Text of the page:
Stress is often associated with weight gain, but sometimes it has the opposite effect. A 2018 review published in Cureus explains that acute stress can suppress appetite. Short-term stressful events trigger the fight-or-flight response, increasing the release of norepinephrine, a hormone and neurotransmitter that inhibits hunger. Prolonged or chronic stress, on the other hand, stimulates the appetite and triggers cravings for appetizing foods, especially those high in sugar and fat.
According to Medical News Today, episodes of acute stress can cause your heart to beat faster and burn calories. Stress also increases the body’s demand for oxygen and nutrients, notes the Harvard TH Chan School of Public Health. Thus, you may experience a temporary increase in metabolism, potentially leading to weight loss.
Healthline adds that certain stressful situations can cause you to skip meals, causing you to lose weight. In some cases, stress can also cause heartburn, constipation, gas, and other digestive issues, making it difficult to eat.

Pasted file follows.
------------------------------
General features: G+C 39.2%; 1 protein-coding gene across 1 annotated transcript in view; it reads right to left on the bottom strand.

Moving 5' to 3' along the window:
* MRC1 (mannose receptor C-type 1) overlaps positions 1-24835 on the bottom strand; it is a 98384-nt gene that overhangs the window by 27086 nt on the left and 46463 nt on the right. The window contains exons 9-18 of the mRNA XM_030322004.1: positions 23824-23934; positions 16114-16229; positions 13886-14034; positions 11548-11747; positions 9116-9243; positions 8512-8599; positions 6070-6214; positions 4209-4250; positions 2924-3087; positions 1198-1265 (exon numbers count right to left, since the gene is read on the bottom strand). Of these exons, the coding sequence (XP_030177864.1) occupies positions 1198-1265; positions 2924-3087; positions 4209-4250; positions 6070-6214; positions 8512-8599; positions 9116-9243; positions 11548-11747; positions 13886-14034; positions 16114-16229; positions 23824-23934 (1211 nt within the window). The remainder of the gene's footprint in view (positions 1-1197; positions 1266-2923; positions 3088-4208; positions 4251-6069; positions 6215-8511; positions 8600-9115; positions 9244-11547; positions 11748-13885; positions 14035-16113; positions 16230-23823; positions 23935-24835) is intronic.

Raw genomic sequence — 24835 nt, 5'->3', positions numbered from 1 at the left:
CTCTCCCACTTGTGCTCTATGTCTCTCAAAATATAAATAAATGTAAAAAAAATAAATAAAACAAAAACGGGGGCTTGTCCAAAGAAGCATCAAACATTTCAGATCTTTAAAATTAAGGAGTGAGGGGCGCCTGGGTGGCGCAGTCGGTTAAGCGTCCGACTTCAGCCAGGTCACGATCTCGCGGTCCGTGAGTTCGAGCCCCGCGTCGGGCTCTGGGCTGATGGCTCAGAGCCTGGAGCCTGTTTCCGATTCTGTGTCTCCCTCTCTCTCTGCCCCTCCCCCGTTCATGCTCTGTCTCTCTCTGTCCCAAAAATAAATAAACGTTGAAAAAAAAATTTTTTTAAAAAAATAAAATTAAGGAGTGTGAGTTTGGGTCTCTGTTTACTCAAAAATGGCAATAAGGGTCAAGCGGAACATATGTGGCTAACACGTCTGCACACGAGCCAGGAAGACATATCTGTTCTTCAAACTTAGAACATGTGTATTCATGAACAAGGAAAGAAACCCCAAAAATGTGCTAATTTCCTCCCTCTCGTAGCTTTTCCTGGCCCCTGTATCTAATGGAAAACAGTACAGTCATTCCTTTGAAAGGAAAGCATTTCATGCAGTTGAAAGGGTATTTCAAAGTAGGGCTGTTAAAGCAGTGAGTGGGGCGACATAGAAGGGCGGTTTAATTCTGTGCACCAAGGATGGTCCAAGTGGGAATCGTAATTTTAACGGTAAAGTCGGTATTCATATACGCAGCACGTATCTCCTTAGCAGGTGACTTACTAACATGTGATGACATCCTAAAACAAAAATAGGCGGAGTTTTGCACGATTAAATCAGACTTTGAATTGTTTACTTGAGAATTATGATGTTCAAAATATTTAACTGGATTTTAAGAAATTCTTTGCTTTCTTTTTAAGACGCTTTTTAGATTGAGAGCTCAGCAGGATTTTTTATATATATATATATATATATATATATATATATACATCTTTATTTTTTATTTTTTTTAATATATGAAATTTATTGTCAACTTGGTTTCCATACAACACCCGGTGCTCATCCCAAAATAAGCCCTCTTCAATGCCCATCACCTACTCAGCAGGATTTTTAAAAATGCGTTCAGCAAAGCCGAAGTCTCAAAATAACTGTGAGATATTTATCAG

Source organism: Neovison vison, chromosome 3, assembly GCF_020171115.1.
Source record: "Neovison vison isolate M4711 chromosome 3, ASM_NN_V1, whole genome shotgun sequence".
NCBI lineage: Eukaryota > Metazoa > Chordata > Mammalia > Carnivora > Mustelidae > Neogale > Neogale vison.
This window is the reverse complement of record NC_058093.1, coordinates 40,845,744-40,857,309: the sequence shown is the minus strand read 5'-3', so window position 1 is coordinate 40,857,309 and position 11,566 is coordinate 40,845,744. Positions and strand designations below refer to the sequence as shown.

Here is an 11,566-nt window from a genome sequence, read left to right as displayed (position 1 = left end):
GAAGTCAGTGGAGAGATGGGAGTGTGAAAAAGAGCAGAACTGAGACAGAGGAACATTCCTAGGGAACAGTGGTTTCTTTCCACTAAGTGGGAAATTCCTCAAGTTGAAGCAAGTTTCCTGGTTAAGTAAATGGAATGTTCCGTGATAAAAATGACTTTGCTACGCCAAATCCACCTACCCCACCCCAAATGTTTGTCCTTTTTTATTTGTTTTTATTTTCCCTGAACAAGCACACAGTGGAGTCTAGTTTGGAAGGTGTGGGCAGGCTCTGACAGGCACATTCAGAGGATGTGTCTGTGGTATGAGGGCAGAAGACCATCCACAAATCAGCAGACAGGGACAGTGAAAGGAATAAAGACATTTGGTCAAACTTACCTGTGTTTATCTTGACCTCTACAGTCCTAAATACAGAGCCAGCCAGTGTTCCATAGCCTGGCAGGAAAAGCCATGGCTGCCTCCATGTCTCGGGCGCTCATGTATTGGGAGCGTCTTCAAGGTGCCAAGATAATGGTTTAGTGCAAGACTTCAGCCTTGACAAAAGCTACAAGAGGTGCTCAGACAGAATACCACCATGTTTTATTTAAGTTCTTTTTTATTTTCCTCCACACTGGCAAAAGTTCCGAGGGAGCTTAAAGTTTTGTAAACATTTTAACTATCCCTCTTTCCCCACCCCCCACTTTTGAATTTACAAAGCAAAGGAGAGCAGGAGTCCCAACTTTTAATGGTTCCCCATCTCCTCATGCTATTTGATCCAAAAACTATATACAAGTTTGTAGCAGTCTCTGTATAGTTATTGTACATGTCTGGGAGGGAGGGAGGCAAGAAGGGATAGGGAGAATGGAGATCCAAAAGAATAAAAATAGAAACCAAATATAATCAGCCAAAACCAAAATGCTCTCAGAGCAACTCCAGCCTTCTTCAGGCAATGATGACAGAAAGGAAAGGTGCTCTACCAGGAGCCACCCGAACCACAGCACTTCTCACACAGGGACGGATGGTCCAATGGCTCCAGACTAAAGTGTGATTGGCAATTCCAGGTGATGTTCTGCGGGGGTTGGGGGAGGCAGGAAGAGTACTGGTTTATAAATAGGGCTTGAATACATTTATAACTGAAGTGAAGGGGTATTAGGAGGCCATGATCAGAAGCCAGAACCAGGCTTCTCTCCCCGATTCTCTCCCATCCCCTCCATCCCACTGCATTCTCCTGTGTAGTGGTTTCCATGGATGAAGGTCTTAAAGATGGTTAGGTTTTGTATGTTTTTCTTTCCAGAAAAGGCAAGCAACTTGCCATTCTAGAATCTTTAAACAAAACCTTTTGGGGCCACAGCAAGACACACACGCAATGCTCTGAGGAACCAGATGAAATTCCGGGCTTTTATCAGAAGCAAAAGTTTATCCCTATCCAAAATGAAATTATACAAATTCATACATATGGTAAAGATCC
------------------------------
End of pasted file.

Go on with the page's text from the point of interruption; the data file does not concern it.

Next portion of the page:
Overall, it’s common to lose a few pounds when you’re stressed. Your appetite decreases, your metabolism increases, and you may not feel like eating. If the stress persists, your body will remain in fight or flight mode, which could lead to weight gain. Harvard recommends trying meditation, deep breathing, and other relaxation techniques to calm your mind and banish stress. If you continue to lose weight without trying, Medical News Today suggests seeing a doctor.